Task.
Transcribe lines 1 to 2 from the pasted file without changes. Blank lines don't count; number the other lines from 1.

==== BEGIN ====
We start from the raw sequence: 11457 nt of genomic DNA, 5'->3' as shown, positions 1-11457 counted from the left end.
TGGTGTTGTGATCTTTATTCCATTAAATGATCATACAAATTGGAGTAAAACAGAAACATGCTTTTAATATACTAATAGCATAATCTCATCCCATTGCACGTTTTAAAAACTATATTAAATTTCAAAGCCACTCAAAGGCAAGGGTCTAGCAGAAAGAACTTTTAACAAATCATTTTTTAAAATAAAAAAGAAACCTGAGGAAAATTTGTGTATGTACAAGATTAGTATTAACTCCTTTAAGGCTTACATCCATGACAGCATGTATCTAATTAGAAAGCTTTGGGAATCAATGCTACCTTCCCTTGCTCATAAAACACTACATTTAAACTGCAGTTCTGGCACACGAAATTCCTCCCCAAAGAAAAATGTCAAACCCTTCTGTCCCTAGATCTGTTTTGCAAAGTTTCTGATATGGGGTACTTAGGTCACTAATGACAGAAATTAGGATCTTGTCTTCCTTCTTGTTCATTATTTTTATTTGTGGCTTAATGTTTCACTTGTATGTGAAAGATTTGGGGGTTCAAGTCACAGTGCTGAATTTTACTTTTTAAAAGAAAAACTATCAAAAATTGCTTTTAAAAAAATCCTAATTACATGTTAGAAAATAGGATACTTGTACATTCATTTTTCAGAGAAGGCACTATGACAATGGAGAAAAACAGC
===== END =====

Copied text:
We start from the raw sequence: 11457 nt of genomic DNA, 5'->3' as shown, positions 1-11457 counted from the left end.
TGGTGTTGTGATCTTTATTCCATTAAATGATCATACAAATTGGAGTAAAACAGAAACATGCTTTTAATATACTAATAGCATAATCTCATCCCATTGCACGTTTTAAAAACTATATTAAATTTCAAAGCCACTCAAAGGCAAGGGTCTAGCAGAAAGAACTTTTAACAAATCATTTTTTAAAATAAAAAAGAAACCTGAGGAAAATTTGTGTATGTACAAGATTAGTATTAACTCCTTTAAGGCTTACATCCATGACAGCATGTATCTAATTAGAAAGCTTTGGGAATCAATGCTACCTTCCCTTGCTCATAAAACACTACATTTAAACTGCAGTTCTGGCACACGAAATTCCTCCCCAAAGAAAAATGTCAAACCCTTCTGTCCCTAGATCTGTTTTGCAAAGTTTCTGATATGGGGTACTTAGGTCACTAATGACAGAAATTAGGATCTTGTCTTCCTTCTTGTTCATTATTTTTATTTGTGGCTTAATGTTTCACTTGTATGTGAAAGATTTGGGGGTTCAAGTCACAGTGCTGAATTTTACTTTTTAAAAGAAAAACTATCAAAAATTGCTTTTAAAAAAATCCTAATTACATGTTAGAAAATAGGATACTTGTACATTCATTTTTCAGAGAAGGCACTATGACAATGGAGAAAAACAGC